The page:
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Language in Chile

Almost all Chileans speak Spanish, the country’s official language. Their dialect, however, is not typically Latino, and can be compared closest to Canary Islands Spanish—both speak with aspirated “s” sounds and do not finish pronouncing the word completely. For example, a phrase such as Estoy cansado actually sounds like Toy cansow. Because of this difficult dialect, Chile is not the easiest place for novices to learn the language (Chileans, in fact, often claim to speak Castellano, or Castillian Spanish, rather than Español).


What’s more, Chileans use plenty of slang, referred to as Chilenismos. There are a fare share of books which provide slang dictionaries, translating from Chilean to English and Chilean to Spanish, as many immigrants and Spanish-speaking travelers have a lot of trouble with the Mapuche-infused lingo. Try How to survive in the Chilean Jungle by John Brennan and Alvaro Taboada.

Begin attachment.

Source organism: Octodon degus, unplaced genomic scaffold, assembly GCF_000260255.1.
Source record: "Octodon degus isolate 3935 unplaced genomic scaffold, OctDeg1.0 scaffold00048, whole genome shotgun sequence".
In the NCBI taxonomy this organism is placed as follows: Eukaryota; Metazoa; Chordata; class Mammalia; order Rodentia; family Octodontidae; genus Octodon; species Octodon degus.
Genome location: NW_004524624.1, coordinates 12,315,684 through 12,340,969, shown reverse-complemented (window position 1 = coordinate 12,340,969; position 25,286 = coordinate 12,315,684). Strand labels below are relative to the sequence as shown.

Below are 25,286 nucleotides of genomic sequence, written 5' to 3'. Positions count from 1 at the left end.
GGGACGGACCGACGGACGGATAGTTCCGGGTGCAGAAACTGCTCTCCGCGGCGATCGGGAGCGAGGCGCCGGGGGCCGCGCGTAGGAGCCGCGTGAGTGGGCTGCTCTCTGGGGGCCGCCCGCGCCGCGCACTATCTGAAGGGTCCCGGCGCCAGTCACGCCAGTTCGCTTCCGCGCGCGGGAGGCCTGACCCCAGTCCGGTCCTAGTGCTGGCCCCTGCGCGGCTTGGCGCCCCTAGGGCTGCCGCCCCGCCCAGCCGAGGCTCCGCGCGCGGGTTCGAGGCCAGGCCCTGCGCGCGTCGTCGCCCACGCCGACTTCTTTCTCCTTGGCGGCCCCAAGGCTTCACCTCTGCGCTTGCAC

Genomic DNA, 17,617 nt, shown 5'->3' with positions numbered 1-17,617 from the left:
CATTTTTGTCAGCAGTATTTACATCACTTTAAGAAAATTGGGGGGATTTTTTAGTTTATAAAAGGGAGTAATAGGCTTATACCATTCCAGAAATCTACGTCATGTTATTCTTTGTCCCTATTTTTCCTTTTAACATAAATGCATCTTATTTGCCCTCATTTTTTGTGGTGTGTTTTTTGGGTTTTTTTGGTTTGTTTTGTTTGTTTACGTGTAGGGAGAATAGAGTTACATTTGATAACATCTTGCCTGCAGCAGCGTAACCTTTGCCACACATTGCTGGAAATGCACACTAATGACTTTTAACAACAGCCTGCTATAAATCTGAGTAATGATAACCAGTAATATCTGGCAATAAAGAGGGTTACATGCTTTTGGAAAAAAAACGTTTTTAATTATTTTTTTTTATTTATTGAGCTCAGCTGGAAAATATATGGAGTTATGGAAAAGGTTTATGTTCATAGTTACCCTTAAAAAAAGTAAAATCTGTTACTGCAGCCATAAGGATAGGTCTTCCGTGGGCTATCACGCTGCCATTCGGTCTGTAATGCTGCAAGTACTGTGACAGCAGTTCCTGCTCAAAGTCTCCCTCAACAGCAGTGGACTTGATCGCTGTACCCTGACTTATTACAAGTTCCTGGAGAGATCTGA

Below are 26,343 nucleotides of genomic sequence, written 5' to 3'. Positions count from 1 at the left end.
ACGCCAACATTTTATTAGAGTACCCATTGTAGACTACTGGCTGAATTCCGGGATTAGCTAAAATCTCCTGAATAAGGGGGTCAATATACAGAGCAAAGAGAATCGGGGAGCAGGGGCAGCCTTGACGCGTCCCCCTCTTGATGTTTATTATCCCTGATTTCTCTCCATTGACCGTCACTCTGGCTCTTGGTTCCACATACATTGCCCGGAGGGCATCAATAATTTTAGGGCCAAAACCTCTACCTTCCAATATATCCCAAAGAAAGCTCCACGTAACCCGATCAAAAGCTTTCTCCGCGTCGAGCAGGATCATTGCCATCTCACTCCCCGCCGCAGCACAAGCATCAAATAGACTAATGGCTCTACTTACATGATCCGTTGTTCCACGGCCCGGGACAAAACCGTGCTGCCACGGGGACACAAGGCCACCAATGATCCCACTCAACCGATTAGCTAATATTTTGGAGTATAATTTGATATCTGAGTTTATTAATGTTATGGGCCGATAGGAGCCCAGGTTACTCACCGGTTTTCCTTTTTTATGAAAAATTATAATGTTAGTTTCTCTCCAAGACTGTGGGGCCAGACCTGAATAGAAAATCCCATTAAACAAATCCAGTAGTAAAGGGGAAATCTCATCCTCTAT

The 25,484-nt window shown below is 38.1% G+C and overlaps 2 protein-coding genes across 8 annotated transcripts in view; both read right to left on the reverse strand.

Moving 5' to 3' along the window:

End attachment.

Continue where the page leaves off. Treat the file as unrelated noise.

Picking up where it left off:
Some examples of Chilenismo slang include:

Pololo: boyfriend—as novio means "fiance" in Chile-speak

Al tiro: a popular phrase meaning "immediately"

Po: the ever-popular slang word used for emphasis. Si po is the most popular way to say and no po is more popular than just no. There's also ya po, which means "hurry up" or "that's enough" and po solo can be used throughout sentences whenever you need an emphasis.

Cachai: a word added to many sentences/words/syllables meaning "ya know?" It can also serve as the Spanish conoces.


This example, cachai, is derivative of a Chilean verb tense slang which seems to come from the formal vosotros form (used in predominately in Spain, though also as slang in Argentina). This tense is used for the singular (you), and ads an -ai where the –er, -ar, and –ir ending normally would be: Me gustai means "I like you" and Cantai? is"Do you sing?" Another popular manifestation of this is Queri? for Quieres? (Do you want?).


In addition to Spanish, there are several tribal languages spoken in Chile; Mapudungun (used between the Itata and Tolten rivers), and Aymara (in the northern mountains) are the two most common. Chilean Quechua, Rapa Nui lan (on Easter Island), and Huilliche/Chesungun are also among the indigenous languages.


Here are some related tips to help plan your trip to Chile: Chilean Literature,

By Margaret Rode
A self-professed city girl, sassy staff writer Margaret Rode hails from Chicago where she received Bachelor degrees in English Literature and Spanish...
02 Jul 2009

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